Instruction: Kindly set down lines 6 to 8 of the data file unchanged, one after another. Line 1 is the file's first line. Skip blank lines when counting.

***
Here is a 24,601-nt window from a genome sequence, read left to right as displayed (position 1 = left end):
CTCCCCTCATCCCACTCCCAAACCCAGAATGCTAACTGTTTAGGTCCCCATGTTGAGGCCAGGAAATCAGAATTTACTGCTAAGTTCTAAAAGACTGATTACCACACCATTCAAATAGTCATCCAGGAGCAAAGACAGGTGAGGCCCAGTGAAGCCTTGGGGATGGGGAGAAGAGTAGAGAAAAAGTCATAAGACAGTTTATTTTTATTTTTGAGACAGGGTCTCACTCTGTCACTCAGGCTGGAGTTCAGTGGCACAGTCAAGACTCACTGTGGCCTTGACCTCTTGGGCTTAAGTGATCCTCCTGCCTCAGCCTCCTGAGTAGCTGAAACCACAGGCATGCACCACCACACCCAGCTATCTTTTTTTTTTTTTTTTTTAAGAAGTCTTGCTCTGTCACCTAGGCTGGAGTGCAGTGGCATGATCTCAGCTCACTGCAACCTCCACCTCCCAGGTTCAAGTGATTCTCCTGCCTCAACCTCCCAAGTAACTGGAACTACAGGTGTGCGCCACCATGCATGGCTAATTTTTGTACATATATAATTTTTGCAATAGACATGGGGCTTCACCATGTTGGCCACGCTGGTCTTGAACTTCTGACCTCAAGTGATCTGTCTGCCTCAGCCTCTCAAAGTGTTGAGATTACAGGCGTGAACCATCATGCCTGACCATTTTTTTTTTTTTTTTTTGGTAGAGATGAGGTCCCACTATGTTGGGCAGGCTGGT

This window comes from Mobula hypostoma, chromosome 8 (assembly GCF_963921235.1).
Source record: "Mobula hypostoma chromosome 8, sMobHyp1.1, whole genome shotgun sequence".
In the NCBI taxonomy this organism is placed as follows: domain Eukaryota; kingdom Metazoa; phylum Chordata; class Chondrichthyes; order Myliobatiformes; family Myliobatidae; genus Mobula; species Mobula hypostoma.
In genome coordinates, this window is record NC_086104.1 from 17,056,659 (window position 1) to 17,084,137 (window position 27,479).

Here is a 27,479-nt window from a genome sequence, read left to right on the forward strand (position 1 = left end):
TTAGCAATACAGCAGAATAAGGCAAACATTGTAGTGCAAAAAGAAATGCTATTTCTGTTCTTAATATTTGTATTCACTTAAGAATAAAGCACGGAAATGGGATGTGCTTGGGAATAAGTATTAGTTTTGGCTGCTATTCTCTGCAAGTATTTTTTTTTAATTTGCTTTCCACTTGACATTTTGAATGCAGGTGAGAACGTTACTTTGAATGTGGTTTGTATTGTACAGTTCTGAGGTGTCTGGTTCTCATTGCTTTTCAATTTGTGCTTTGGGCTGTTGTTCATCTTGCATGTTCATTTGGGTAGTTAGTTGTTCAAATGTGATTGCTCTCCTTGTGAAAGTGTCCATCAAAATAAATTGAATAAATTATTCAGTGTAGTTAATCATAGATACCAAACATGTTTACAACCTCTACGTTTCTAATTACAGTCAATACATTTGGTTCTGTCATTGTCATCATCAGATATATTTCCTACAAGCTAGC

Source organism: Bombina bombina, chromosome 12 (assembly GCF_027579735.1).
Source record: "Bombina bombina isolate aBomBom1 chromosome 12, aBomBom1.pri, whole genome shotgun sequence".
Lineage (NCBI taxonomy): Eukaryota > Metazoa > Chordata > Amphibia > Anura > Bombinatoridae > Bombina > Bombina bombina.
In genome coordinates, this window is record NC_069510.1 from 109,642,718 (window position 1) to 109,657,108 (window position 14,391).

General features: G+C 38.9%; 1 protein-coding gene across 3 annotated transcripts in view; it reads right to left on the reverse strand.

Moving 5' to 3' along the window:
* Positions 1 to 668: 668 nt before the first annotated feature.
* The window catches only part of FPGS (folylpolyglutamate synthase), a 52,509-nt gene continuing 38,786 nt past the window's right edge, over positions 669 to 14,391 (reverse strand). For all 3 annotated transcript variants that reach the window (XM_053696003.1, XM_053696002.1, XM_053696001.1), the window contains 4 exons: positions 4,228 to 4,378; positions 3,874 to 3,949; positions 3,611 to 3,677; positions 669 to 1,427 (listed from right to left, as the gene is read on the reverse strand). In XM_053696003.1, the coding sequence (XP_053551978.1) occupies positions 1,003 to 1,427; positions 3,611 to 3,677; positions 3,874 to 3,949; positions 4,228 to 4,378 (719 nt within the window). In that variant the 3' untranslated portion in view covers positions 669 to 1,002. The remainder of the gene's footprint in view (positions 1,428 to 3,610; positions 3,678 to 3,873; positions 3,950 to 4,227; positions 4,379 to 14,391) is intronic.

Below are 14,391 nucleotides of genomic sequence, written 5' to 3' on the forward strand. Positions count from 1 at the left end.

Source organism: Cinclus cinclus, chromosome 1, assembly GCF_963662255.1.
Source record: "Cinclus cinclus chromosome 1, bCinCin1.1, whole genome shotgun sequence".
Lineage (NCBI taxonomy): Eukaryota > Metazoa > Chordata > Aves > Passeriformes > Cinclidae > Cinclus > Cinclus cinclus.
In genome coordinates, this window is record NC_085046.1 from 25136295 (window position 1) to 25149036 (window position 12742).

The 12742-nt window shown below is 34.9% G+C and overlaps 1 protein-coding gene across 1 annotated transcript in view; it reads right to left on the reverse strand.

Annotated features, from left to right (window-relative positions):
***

In genome coordinates, this window is record NC_086104.1 from 17,056,659 (window position 1) to 17,084,137 (window position 27,479).

Here is a 27,479-nt window from a genome sequence, read left to right on the forward strand (position 1 = left end):
TTAGCAATACAGCAGAATAAGGCAAACATTGTAGTGCAAAAAGAAATGCTATTTCTGTTCTTAATATTTGTATTCACTTAAGAATAAAGCACGGAAATGGGATGTGCTTGGGAATAAGTATTAGTTTTGGCTGCTATTCTCTGCAAGTATTTTTTTTTAATTTGCTTTCCACTTGACATTTTGAATGCAGGTGAGAACGTTACTTTGAATGTGGTTTGTATTGTACAGTTCTGAGGTGTCTGGTTCTCATTGCTTTTCAATTTGTGCTTTGGGCTGTTGTTCATCTTGCATGTTCATTTGGGTAGTTAGTTGTTCAAATGTGATTGCTCTCCTTGTGAAAGTGTCCATCAAAATAAATTGAATAAATTATTCAGTGTAGTTAATCATAGATACCAAACATGTTTACAACCTCTACGTTTCTAATTACAGTCAATACATTTGGTTCTGTCATTGTCATCATCAGATATATTTCCTACAAGCTAGC